In the words of Sir Cecil Carr,‘ delegated legislation is a growing child called upon to relieve the parent of the strain of overwork and capable of attending to minor matters, while the parent manages the main business. The Committee on Ministers’ powers has rightly observed: “The truth is, that if parliament were not willing to delegate law making power, parliament would be unable to pass the kind and quality and legislation which modern public opinion requires.”
(b) Technicality: Sometimes, subject matter of legislation is technical in nature. So, assistance of experts is required. Members of parliament may be the best politicians but they are not expert to deal with highly technical matters. These matters are required to be handled by experts. Here, the legislative power may be conferred on experts to deal with the technical problems. i.e. gas, atomic energy, drugs, electricity etc.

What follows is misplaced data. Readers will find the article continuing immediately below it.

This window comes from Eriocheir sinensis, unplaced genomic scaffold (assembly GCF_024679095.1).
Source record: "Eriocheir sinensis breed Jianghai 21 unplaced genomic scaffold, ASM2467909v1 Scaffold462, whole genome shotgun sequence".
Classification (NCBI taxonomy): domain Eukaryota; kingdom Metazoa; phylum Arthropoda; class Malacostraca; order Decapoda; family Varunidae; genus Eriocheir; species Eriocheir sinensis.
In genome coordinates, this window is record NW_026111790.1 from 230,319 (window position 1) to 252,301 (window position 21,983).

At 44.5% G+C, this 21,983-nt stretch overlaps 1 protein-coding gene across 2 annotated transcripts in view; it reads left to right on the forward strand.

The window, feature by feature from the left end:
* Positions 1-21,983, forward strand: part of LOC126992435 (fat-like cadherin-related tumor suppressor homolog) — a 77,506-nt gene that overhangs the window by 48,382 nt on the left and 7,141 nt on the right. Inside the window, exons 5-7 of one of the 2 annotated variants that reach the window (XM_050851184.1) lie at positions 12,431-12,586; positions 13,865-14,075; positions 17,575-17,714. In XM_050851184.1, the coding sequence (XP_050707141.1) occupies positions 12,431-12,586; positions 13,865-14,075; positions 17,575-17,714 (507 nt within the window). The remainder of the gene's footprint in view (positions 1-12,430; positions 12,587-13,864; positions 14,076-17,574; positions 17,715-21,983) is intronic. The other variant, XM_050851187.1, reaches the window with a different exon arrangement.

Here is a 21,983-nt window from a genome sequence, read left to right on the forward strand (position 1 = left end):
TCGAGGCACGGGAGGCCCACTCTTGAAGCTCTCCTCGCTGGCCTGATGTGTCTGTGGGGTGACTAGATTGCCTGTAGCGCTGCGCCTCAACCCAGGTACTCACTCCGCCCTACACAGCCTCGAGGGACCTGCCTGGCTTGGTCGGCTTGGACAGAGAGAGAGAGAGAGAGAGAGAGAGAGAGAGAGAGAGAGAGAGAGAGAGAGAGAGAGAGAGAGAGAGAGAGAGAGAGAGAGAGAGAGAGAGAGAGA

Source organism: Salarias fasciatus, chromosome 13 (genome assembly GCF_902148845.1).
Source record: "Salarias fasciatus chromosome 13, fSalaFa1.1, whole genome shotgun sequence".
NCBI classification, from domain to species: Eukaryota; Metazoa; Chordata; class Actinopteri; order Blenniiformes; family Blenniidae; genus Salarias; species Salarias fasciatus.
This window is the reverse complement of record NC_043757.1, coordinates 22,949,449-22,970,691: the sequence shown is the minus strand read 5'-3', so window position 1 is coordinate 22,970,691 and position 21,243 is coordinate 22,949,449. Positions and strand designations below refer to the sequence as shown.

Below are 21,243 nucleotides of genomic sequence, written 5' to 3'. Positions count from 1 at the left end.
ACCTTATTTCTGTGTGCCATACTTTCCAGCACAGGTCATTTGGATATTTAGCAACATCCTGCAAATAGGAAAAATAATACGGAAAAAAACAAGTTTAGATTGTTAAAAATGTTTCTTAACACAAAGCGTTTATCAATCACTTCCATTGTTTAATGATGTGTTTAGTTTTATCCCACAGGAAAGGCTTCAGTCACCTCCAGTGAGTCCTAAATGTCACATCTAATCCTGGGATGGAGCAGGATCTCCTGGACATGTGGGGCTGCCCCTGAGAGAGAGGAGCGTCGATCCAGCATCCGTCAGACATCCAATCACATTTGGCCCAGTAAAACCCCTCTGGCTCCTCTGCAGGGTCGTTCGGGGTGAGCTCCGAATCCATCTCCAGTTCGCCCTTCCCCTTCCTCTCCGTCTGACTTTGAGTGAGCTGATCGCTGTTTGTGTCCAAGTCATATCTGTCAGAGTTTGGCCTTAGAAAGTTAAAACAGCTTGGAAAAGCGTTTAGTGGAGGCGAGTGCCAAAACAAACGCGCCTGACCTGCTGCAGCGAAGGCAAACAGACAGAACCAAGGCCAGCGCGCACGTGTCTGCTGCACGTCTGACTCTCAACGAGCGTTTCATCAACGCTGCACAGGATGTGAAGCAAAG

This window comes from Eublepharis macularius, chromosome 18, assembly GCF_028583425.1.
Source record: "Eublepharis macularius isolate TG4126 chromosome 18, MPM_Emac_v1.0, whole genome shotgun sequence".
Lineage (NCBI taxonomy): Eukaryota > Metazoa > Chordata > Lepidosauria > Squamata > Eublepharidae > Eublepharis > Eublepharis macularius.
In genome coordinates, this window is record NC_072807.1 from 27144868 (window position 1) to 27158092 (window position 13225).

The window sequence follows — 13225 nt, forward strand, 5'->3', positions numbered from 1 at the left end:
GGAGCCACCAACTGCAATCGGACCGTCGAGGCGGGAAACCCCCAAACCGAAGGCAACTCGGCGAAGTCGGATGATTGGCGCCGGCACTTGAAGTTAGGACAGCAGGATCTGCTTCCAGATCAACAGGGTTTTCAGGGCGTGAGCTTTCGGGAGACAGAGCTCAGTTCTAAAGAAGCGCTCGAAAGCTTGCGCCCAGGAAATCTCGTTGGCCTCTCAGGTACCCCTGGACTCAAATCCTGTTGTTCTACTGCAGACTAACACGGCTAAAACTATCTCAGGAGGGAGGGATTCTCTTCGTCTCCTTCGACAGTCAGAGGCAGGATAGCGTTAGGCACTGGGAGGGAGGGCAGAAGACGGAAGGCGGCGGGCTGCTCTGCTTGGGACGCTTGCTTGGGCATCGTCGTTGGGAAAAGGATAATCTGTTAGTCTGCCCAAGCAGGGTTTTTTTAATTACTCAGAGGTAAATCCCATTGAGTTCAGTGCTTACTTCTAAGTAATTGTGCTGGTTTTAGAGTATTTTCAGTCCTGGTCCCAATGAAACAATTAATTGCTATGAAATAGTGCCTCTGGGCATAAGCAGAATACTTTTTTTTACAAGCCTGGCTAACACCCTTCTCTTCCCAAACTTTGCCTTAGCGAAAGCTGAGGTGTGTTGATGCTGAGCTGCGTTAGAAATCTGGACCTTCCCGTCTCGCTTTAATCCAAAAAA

(c) Flexibility: Parliament cannot foresee all the contingencies while passing on enactment. To satisfy these demands of unforeseen situation some provisions are required to be made. A legislative amendment is a slow and cumbersome process. But by the device of delegated legislation the executive can meet the situation expeditiously, e.g. bank rate, police regulations, export and import, foreign exchange etc. Therefore, in a number of statutes a ‘removal of difficulty’ clause has been added empowering the administration to overcome such difficulties by exercising delegated power. This Henry VIII clause confers very wide power son the Government.